The uproar over accusations that French soldiers assigned to peacekeeping had sexually abused about a dozen boys in the Central African Republic from late 2013 through mid-2014 has shifted focus from the apparent behavior of the soldiers to the role the United Nations played in dealing with the allegations. The French soldiers were not part of a UN peacekeeping mission.
This shift of attention leaves the French soldiers and other troops from African countries implicated in the case off the hook for the moment — France has yet to announce developments in the case, which it knew about almost a year ago. So how did the UN move from backstage to center stage so fast in the unfolding drama?
In April, The Guardian newspaper reported that a group of French soldiers, part of a national contingent dispatched in December 2013 to Bangui, the capital of the Central African Republic, to quell the murderous chaos there had been accused of bartering food for oral sex from local boys. Expressing surprise after the news account was published, both France and the UN announced separately that they were each investigating the matter.
Yet France and the UN higher-ups, it turns out, knew about the allegations ever since Anders Kompass, a UN human-rights expert who worked in Geneva, handed a confidential report to French officials in July 2014, to the consternation of the UN. He had obtained the report from a fellow colleague and gave it to the French a week or so after he got it.
Now, Kompass, a Swede, who has said he felt compelled to pass on the information to France in frustration over what he perceived as UN passivity, is being labeled both a whistleblower and a bad seed, depending on the camp calling the names.
Flavia Pansieri, the boss of Kompass in the UN Office of the High Commissioner for Human Rights, was told by her boss, Zeid Ra’ad al-Hussein, to suspend Kompass from his job for breaking protocol in leaking the unredacted report to the French and jeopardizing, the UN says, the privacy and security of the boys named in the report. The suspension of Kompass was reversed by a UN tribunal in early May.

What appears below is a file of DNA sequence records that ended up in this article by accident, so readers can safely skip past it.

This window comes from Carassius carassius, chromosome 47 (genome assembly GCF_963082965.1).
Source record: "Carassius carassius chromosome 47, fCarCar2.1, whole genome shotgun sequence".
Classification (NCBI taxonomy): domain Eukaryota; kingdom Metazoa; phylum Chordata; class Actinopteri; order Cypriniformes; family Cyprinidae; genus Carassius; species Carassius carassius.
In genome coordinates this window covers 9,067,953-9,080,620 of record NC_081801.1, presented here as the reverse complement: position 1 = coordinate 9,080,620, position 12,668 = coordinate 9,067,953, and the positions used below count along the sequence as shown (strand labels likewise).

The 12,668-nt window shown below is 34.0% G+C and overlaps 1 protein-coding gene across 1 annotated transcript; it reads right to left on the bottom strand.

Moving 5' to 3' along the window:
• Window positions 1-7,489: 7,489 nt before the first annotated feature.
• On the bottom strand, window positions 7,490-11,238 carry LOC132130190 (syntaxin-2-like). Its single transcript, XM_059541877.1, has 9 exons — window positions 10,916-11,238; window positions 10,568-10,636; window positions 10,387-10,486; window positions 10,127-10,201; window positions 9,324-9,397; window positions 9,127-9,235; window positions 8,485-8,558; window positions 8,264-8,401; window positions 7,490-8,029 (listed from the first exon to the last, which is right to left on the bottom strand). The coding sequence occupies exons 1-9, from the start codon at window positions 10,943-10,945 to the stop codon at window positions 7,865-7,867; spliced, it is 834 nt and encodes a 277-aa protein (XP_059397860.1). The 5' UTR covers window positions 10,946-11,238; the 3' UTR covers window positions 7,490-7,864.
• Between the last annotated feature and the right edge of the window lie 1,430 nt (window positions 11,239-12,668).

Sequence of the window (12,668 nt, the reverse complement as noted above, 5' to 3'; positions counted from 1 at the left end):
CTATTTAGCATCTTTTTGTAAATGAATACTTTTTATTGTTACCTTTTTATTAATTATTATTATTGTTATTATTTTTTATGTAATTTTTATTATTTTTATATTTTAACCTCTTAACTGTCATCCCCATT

Which is where the focus is stuck, with the UN bending over backwards, in its bureaucratic mode, to investigate whether the suspension of Kompass is legitimate. It is also consumed round the clock at its offices in Switzerland and headquarters in New York trying to deal with questions from the media and others as to why it seemed so derelict in following up on the case once UN officials learned about the accusations, which was in July 2014.
To the credit of the UN, which does not always manage the endless minor and major accusations lobbed against it with finesse, this time it is emphasizing that the French soldiers in the Central African Republic were not working for the UN.
That is where the narrative could be redirected. Instead, complicating matters, additional UN documents more recently leaked by AIDS-Free World, a nonprofit group based in the US that first leaked the information about Kompass and the alleged sex abuse to The Guardian, offer contrary versions about the UN report itself. Did the report contain the names of the victims or were those names fictionalized? Kompass has contended both.
As more UN documents on the matter have been leaked by AIDS-Free World, the status of the boys themselves has drawn little notice.
Thierry Delvigne-Jean, the Unicef communications chief for West and Central Africa, based in Senegal, told PassBlue in an email when the news was first reported in The Guardian that “UNICEF child protection specialists in the Central African Republic were part of a joint UN team, alongside human rights officers from MINUSCA, that in 2014 interviewed children who had reported being victims of sexual abuse. Information from those interviews was passed to MINUSCA.” (Minusca is the shorthand name of the UN peacekeeping mission in the Central African Republic, established in April 2014.)
“Subsequent to interviewing the children, UNICEF staff referred them to other partner agencies for psychological and other support,” Delvigne-Jean said. Not much more has been publicly heard from Unicef on the case, although on June 5, a spokesman for Unicef in Geneva confirmed that the UN report about sexual abuse was sent to Unicef’s headquarters in New York, which gave it to the UN’s office for children and armed conflict. That office has not publicly commented on the report.
Nowhere is it clear why UN officials, including Flavia Pansieri, the deputy high commissioner for human rights, would keep such damaging information about young boys’ lives secret, if that is the case.
Not much has been discussed, either, about the notoriously tricky nature of taking children’s testimony, especially about sex acts. The leaked documents show that six of the children, all boys, interviewed by the UN officials were done directly, while testimony from others was recorded through witnesses.